6. A servo valve as recited in claim 3 wherein the separately fabricated nozzle is inserted into the spool such that no portion of the nozzle protrudes above the outside surface of the spool.

7. A servo valve comprising a cylindrical housing, a spool mounted reciprocably in said housing, end chambers being defined between the spool ends and said housing, said spool having a mid position and being movable in either direction out of said mid position in response to difierent pressures in said end chambers, an opening means being in communication with each of said end chambers, connecting means being between each of said opening means and the corresponding end chamber, said opening means being transversely displaced from any longitudinal bores in said spool, a control means, said control means being movable toward and away from said opening means to vary the fluid flow and pressure in said opening means, said control means being movable in the direction of one of said opening means and at the same time movable in a direction away from the other of said opening means so that the pressure in one end chamber varies in an opposite manner from the pressure in the other end chamber to move said spool away from the high pressure end and towards the low pressure end, and means for moving said control means.

8. The servo valve of claim 7 wherein said opening means are movable with said spool, said connecting means comprises a pair of longitudinal bores in said spool, with one bore connecting one opening means to its corresponding end chamber and the other bore connecting the other opening means and its corresponding end chamber.

9. A servo valve comprising a cylindrical housing having load motor ports, a spool mounted reciprocably in said housing, said spool having lands, pressure and return chambers being defined by said lands and said housing and cooperating with said load motor ports, end chambers being defined between the spool ends, and said housing, said spool having a mid position in which said lands are correspondingly disposed with respect to said load motor ports and movable in either direction out of said mid position in response to different pressures in said end chambers to connect either load port to a pressure chamber and the other load port to a return chamber, an orifice means being in communication with each of said end chambers, said orifice means being external to any longitudinal bore in said spool, means for supplying controlled fluid flow to said orifices and end chambers, including a control member external to and movable independently of said spool and cooperating with said orifices, said member when symmetrically positioned relative to said orifices producing equal pressures in said two end chambers, and when asymmetrically positioned relative to said orifices producing unequal pressures in said end chambers urging said spool in the direction to restore said symmetrical positioning, and means for moving said control member.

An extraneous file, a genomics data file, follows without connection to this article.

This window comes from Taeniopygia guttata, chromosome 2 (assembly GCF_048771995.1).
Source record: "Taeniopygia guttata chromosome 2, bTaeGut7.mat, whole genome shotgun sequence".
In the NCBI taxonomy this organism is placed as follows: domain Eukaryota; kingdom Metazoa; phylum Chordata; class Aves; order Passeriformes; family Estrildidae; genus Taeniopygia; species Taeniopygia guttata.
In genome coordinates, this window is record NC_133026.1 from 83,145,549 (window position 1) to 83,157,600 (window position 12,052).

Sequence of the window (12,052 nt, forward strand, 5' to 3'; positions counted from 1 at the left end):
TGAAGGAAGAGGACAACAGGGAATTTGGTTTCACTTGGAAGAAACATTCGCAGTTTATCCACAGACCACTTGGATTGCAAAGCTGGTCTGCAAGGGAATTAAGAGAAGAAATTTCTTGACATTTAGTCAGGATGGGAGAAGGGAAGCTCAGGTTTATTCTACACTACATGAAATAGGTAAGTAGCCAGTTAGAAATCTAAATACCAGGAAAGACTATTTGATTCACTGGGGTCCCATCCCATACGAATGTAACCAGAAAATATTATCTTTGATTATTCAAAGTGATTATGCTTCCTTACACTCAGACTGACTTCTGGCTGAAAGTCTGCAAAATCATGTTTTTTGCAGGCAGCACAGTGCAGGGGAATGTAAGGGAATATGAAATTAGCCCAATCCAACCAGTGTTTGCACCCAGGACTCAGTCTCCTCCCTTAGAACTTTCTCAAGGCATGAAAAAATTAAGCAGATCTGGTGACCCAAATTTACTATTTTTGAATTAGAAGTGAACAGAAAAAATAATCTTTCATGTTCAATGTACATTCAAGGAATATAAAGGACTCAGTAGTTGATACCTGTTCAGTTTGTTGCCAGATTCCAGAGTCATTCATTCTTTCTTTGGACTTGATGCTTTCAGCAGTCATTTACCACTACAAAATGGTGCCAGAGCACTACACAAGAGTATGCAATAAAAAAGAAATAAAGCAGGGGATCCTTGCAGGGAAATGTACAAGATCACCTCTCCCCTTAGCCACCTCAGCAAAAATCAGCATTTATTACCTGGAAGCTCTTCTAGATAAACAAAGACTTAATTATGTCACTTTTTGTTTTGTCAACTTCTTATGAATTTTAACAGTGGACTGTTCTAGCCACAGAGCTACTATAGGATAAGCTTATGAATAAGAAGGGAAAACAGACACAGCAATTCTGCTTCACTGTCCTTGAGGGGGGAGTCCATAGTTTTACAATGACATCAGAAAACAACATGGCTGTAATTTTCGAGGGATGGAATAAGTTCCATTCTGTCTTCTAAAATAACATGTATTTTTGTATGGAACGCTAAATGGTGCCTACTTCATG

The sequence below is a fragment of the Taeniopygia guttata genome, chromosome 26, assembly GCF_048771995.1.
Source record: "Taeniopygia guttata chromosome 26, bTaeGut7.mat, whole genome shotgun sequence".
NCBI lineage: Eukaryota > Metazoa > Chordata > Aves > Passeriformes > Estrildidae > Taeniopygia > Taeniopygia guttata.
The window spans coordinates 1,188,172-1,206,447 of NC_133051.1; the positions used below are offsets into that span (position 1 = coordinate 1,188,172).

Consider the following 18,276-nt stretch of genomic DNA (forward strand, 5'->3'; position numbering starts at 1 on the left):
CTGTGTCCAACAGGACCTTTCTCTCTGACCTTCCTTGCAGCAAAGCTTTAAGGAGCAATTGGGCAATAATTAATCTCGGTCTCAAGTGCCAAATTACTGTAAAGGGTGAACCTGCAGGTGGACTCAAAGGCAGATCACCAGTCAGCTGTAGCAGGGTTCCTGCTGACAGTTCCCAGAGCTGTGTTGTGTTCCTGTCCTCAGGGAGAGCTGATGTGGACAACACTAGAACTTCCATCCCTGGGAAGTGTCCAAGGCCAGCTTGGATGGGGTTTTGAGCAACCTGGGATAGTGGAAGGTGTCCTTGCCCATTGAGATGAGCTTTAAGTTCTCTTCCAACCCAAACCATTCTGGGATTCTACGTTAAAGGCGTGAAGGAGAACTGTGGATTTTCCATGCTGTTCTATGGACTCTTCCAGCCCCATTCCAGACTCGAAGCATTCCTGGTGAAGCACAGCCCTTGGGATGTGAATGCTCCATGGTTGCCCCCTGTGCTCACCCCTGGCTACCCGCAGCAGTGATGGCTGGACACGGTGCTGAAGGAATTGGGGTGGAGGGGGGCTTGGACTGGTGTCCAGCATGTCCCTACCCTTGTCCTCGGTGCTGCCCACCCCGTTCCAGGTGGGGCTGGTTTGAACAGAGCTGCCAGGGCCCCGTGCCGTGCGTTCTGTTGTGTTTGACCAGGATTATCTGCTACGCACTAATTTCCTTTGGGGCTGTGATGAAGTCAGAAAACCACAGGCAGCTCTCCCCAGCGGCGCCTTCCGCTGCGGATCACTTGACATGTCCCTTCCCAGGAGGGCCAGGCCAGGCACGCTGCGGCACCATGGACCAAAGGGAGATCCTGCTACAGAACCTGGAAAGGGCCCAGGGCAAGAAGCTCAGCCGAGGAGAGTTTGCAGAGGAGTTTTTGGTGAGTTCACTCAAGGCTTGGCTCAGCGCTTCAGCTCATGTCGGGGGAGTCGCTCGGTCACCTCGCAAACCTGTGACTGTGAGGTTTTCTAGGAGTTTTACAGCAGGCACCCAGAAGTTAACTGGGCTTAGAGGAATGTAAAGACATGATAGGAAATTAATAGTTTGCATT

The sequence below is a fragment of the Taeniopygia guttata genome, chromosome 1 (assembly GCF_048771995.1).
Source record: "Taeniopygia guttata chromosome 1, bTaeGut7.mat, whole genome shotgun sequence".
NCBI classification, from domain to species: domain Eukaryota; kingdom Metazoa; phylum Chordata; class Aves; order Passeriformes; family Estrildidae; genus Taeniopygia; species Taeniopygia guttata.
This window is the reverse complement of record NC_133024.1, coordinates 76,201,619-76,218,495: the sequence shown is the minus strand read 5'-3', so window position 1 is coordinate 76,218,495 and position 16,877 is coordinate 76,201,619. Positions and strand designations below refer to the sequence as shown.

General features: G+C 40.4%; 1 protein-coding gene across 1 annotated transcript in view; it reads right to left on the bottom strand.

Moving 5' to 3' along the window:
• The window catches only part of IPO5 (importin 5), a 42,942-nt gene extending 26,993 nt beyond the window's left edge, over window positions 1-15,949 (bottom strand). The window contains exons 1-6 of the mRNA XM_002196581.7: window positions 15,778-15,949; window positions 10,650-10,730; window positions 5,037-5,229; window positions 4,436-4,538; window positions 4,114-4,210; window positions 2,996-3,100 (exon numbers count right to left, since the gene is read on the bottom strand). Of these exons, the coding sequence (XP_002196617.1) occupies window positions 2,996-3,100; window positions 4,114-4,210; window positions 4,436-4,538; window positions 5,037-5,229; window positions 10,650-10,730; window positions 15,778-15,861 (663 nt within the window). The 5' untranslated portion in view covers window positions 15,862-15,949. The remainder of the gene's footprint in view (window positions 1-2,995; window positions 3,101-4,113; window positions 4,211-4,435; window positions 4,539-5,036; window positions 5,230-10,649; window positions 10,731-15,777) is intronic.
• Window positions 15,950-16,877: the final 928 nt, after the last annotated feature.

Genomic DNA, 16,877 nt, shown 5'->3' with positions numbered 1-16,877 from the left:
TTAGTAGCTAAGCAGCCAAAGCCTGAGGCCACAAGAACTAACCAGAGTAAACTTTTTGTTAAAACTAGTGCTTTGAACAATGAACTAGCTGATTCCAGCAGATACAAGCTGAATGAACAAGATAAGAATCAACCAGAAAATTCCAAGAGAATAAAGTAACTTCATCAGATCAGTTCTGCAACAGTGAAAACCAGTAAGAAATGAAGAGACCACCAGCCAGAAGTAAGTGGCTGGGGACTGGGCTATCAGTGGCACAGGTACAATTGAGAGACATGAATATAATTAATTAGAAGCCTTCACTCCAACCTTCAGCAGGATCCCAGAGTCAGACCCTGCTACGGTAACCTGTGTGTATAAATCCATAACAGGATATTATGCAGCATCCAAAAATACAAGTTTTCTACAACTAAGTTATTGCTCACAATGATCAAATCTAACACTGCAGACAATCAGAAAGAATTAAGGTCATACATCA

10. A servo valve comprising a cylindrical housing, a spool mounted reciprocably in said housing, end chambers being defined between the spool ends and said housing, said spool having a mid position and being movable in either direction from said mid position in response to different pressures in said end chambers, a pair of opening means, said opening means being in a member fabricated separately from said spool, connecting means for connecting one of said opening means to one of said end chambers and connecting means for connecting the other of said openings to the other end chamber, control means, said control means being movable toward and away from said opening means to vary the fluid flow and pressure in said opening means, said control means being movable in the direction of one of said opening means and movable at the same time in a direction away from the other of said opening means so that the pressure in one end chamber varies in an opposite manner from the pressure in the other end chamber to move said spool away from the high pressure end and towards the low pressure end, and means for moving said control means.

References Cited in the file of this patent UNITED STATES PATENTS 2,269,072 Wilde et al J an. 6, 1942 2,526,709 Tait Oct. 24, 1950 2,824,574 Place Feb. 25, 1958 2,936,783 Moifatt May 17, 1960 FOREIGN PATENTS 492,292 Germany Feb. 22, 1930 525,878 Germany June 4, 1931 910,115 France Jan. 21, 1946

Patent Citations
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US2526709 *Nov 29, 1945Oct 24, 1950Sperry CorpFluid operated motor valve
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Referenced by
Citing PatentFiling datePublication dateApplicantTitle
US3028880 *Apr 5, 1960Apr 10, 1962Sperry Rand CorpFluid flow control valve
US3065145 *Jun 4, 1959Nov 20, 1962Gen Precision IncStraddle flapper controlled hydraulic valve
US3135294 *Apr 19, 1962Jun 2, 1964New York Air Brake CoServo valve
US3223104 *Oct 26, 1962Dec 14, 1965Weston Hydraulics LtdElectro-hydraulic servo valve
US4378031 *May 22, 1979Mar 29, 1983Koehring CompanyElectrohydraulic servovalve
US4922963 *Feb 27, 1989May 8, 1990Hsc Controls Inc.Hydraulic servovalve
US6640833Dec 5, 2001Nov 4, 2003Snecma MoteursFail-freeze servovalve
US7647940 *May 17, 2006Jan 19, 2010Westlock Control CorporationDevice and method for pneumatic valve control
DE1228112B *Jun 19, 1962Nov 3, 1966Bendix CorpElektrohydraulischer Steuerschieber
Classifications
U.S. Classification137/625.61, 91/51, 137/625.64, 137/85
International ClassificationF16K31/36, F16K31/40, F15B13/00, F16K31/12, F15B13/043
Cooperative ClassificationF16K31/40, F15B13/0438, F16K31/12
European ClassificationF15B13/043G, F16K31/40, F16K31/12